Education is key to the BFEC’s initiatives. Offering a spate of free public programs on subjects as varied as medicinal plants, nature art, and stargazing, the BFEC also provides a prime setting for Kenyon students of many programs—art, photography, zoology, and poetry among them—to learn firsthand about their subjects or to seek creative inspiration.
The BFEC engages actively with surrounding Knox County residents by creating community-based annual traditions. In the autumn, during its Fall Harvest Festival, it holds the Knox County Nature Photography Contest, and local birdwatchers can participate in the Christmas Bird Count, as part of the 120-year-old Audubon Society initiative.
The Philander Chase Conservancy and the Kokosing Nature Preserve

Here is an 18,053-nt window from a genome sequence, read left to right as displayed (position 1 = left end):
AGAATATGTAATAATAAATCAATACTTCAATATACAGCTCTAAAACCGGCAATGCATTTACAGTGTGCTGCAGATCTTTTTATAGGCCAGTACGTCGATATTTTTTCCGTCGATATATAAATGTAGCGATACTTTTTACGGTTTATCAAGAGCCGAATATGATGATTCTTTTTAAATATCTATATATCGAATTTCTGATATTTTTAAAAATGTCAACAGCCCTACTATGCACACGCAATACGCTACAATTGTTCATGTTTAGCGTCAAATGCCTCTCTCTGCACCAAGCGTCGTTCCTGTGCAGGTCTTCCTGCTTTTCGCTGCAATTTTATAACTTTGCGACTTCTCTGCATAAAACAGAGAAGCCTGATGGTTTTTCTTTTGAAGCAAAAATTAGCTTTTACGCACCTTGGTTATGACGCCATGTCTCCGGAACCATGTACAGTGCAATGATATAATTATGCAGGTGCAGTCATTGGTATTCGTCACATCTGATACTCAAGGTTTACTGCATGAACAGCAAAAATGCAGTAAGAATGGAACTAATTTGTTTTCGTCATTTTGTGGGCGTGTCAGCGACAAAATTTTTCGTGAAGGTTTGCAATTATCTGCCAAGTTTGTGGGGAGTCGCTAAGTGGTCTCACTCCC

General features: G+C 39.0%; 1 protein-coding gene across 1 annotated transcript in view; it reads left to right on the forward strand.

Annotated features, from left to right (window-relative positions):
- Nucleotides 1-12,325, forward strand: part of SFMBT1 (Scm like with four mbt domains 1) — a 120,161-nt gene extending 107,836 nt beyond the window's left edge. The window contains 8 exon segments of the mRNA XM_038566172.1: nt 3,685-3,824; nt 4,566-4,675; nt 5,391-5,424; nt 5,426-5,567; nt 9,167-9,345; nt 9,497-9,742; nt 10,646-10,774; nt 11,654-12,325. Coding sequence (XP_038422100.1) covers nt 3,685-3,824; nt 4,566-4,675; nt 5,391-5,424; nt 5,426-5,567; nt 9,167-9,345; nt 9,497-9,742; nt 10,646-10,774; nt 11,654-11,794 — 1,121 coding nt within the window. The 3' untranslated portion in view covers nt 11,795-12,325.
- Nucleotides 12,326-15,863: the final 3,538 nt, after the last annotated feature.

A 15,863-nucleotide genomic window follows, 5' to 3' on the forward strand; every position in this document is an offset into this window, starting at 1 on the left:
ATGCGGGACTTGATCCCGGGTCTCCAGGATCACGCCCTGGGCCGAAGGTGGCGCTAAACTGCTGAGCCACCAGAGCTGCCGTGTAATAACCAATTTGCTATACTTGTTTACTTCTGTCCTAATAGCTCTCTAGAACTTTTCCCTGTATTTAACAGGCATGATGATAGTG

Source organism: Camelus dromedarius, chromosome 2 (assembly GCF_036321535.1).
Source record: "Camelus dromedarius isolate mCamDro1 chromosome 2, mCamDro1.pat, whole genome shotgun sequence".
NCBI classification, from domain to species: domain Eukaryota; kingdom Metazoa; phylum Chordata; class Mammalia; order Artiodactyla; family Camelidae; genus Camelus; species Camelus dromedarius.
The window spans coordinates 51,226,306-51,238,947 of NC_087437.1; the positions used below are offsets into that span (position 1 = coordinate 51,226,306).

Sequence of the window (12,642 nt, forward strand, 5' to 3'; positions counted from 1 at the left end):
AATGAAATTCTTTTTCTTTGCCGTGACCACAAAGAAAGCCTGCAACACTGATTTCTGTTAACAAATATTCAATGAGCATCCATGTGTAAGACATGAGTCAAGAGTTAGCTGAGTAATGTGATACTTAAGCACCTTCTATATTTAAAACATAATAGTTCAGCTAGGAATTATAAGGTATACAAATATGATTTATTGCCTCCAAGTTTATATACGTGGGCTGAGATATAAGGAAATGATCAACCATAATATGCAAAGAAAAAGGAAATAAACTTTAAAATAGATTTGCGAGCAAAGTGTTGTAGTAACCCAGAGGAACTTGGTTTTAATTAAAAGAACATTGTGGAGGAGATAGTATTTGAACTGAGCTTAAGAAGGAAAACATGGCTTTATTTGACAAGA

Also as a response to a surge of development in Knox County in the mid-1980s, Kenyon took an unprecedented step among American institutions of higher education: it founded its own land trust. In 2000, the College designated the Philander Chase Conservancy—named after Kenyon’s founder—to ensure the integrity of local farmland. To date, the Conservancy has facilitated the protection of 5,500 acres of land, where 62 farms remain picturesquely scattered. The Conservancy’s efforts demonstrate not only Kenyon’s ongoing commitment to preserving its campus’ rural environment known to “please the eye and nourish the spirit,” but also to engaging its extended community, whose members have testified that, without the College’s intervention, they would have lost their farms.